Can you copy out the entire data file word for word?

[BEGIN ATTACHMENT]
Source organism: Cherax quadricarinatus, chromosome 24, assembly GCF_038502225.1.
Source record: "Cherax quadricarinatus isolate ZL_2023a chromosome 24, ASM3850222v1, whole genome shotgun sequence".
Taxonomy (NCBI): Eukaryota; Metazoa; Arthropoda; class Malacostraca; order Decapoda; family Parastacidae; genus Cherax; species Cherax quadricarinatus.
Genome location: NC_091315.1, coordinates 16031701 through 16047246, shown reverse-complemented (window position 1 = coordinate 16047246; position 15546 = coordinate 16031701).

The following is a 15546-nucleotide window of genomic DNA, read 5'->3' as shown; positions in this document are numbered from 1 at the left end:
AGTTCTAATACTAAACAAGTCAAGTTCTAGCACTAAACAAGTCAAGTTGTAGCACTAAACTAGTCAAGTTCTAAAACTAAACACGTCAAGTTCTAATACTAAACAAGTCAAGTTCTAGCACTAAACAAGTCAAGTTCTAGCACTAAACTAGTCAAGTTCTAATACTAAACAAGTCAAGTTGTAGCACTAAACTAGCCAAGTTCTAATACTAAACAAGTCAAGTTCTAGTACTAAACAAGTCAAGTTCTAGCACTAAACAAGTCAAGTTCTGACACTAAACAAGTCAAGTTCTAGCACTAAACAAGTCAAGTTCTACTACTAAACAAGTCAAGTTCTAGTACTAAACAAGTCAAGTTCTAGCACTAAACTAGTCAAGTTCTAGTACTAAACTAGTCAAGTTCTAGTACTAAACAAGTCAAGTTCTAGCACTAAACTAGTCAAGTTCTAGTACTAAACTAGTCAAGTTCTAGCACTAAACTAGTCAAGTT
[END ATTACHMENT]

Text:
Source organism: Cherax quadricarinatus, chromosome 24, assembly GCF_038502225.1.
Source record: "Cherax quadricarinatus isolate ZL_2023a chromosome 24, ASM3850222v1, whole genome shotgun sequence".
Taxonomy (NCBI): Eukaryota; Metazoa; Arthropoda; class Malacostraca; order Decapoda; family Parastacidae; genus Cherax; species Cherax quadricarinatus.
Genome location: NC_091315.1, coordinates 16031701 through 16047246, shown reverse-complemented (window position 1 = coordinate 16047246; position 15546 = coordinate 16031701).

The following is a 15546-nucleotide window of genomic DNA, read 5'->3' as shown; positions in this document are numbered from 1 at the left end:
AGTTCTAATACTAAACAAGTCAAGTTCTAGCACTAAACAAGTCAAGTTGTAGCACTAAACTAGTCAAGTTCTAAAACTAAACACGTCAAGTTCTAATACTAAACAAGTCAAGTTCTAGCACTAAACAAGTCAAGTTCTAGCACTAAACTAGTCAAGTTCTAATACTAAACAAGTCAAGTTGTAGCACTAAACTAGCCAAGTTCTAATACTAAACAAGTCAAGTTCTAGTACTAAACAAGTCAAGTTCTAGCACTAAACAAGTCAAGTTCTGACACTAAACAAGTCAAGTTCTAGCACTAAACAAGTCAAGTTCTACTACTAAACAAGTCAAGTTCTAGTACTAAACAAGTCAAGTTCTAGCACTAAACTAGTCAAGTTCTAGTACTAAACTAGTCAAGTTCTAGTACTAAACAAGTCAAGTTCTAGCACTAAACTAGTCAAGTTCTAGTACTAAACTAGTCAAGTTCTAGCACTAAACTAGTCAAGTT